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Does gender-specific starting point bias in choice experiments prevail among well-informed respondents: evidence from an empirical study

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  • Jacob Ladenburg

Abstract

Welfare estimates in discrete choice experiments studies are found to be sensitive towards the applied bid vector, i.e. anchoring bias or starting point bias. Furthermore, there are some evidence that female respondents might be more prone to starting point bias compared to male respondents. Using a market good, starting point bias is tested and found on the preference margin only to be evident among female respondents with less experience with the market good. Experienced female and male respondents do not state significant starting point biased preferences. This suggests that starting point bias might be less severe among well-informed respondents.

Suggested Citation

  • Jacob Ladenburg, 2013. "Does gender-specific starting point bias in choice experiments prevail among well-informed respondents: evidence from an empirical study," Applied Economics Letters, Taylor & Francis Journals, vol. 20(17), pages 1527-1530, November.
  • Handle: RePEc:taf:apeclt:v:20:y:2013:i:17:p:1527-1530
    DOI: 10.1080/13504851.2013.829173
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    References listed on IDEAS

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    1. Ladenburg, Jacob & Olsen, Søren Bøye, 2008. "Gender-specific starting point bias in choice experiments: Evidence from an empirical study," Journal of Environmental Economics and Management, Elsevier, vol. 56(3), pages 275-285, November.
    2. Train,Kenneth E., 2009. "Discrete Choice Methods with Simulation," Cambridge Books, Cambridge University Press, number 9780521766555, December.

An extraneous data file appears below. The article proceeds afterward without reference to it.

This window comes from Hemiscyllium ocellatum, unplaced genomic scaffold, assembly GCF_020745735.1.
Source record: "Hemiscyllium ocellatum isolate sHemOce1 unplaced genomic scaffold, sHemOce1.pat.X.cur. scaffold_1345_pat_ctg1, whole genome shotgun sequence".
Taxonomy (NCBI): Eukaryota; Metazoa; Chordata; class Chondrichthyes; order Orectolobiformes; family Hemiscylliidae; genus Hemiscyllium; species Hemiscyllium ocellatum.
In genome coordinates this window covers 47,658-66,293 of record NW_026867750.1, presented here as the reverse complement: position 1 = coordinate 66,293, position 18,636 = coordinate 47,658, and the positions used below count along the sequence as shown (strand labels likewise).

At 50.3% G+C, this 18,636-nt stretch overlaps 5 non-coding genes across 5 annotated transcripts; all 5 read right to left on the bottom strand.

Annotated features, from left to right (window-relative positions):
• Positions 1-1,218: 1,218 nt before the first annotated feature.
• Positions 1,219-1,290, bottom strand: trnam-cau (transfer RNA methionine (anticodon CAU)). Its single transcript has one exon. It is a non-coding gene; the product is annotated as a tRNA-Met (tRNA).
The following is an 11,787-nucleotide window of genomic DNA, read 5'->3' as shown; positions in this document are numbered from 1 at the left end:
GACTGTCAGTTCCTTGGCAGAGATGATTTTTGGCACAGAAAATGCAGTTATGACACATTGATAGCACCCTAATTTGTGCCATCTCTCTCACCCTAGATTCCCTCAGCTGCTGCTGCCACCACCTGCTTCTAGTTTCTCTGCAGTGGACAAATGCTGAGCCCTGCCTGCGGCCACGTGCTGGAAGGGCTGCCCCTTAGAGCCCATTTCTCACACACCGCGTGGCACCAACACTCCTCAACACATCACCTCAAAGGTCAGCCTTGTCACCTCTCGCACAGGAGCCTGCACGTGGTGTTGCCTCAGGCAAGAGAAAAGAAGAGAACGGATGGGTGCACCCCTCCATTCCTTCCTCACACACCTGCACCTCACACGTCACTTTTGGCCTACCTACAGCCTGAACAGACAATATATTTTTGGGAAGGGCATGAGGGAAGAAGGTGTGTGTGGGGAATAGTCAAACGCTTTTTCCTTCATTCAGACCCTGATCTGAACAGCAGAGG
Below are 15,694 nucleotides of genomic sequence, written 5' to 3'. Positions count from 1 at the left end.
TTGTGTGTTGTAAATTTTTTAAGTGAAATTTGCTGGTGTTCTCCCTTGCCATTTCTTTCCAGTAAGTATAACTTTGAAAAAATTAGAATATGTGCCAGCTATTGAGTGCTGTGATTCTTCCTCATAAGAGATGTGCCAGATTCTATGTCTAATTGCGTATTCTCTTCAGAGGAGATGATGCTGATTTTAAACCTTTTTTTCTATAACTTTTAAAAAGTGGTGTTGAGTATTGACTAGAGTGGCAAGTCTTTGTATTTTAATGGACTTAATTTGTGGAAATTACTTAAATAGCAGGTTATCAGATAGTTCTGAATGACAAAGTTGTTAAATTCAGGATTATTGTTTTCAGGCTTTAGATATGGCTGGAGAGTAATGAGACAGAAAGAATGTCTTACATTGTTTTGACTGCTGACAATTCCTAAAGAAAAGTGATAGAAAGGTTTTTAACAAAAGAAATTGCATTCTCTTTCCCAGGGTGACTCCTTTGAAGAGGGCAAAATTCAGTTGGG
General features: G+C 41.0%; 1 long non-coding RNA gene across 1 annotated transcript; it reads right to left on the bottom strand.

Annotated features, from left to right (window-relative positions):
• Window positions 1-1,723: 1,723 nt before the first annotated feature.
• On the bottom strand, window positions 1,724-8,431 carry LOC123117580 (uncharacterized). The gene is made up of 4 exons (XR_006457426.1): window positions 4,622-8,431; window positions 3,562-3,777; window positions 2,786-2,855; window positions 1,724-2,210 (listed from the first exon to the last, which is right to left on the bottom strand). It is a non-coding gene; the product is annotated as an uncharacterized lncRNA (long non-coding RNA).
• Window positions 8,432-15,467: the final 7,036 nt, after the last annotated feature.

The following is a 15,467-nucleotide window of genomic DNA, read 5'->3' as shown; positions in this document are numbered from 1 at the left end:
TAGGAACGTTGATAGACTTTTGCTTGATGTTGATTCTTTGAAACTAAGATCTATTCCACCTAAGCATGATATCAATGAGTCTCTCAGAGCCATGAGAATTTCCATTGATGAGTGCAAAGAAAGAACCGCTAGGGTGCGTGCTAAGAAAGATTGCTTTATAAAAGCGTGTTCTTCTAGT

3. Ryan, Mandy & Wordsworth, Sarah, 2000. "Sensitivity of Willingness to Pay Estimates to the Level of Attributes in Discrete Choice Experiments," Scottish Journal of Political Economy, Scottish Economic Society, vol. 47(5), pages 504-524, November.
    4. John A. List, 2003. "Does Market Experience Eliminate Market Anomalies?," The Quarterly Journal of Economics, Oxford University Press, vol. 118(1), pages 41-71.
    5. John A. List, 2004. "Neoclassical Theory Versus Prospect Theory: Evidence from the Marketplace," Econometrica, Econometric Society, vol. 72(2), pages 615-625, March.
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    Cited by:

    1. Ladenburg, Jacob & Olsen, Søren Bøye, 2014. "Augmenting short Cheap Talk scripts with a repeated Opt-Out Reminder in Choice Experiment surveys," Resource and Energy Economics, Elsevier, vol. 37(C), pages 39-63.
    2. Tenaw G. Abate & Morten R. Mørkbak & Søren B. Olsen, 2018. "Inducing value and institutional learning effects in stated choice experiments using advanced disclosure and instructional choice set treatments," Agricultural Economics, International Association of Agricultural Economists, vol. 49(3), pages 339-351, May.
    3. Oerlemans, Leon A.G. & Chan, Kai-Ying & Volschenk, Jako, 2016. "Willingness to pay for green electricity: A review of the contingent valuation literature and its sources of error," Renewable and Sustainable Energy Reviews, Elsevier, vol. 66(C), pages 875-885.
    4. Frédéric Salladarré & Dorothée Brécard & Sterenn Lucas & Pierrick Ollivier, 2016. "Are French consumers ready to pay a premium for eco-labeled seafood products? A contingent valuation estimation with heterogeneous anchoring," Agricultural Economics, International Association of Agricultural Economists, vol. 47(2), pages 247-258, March.

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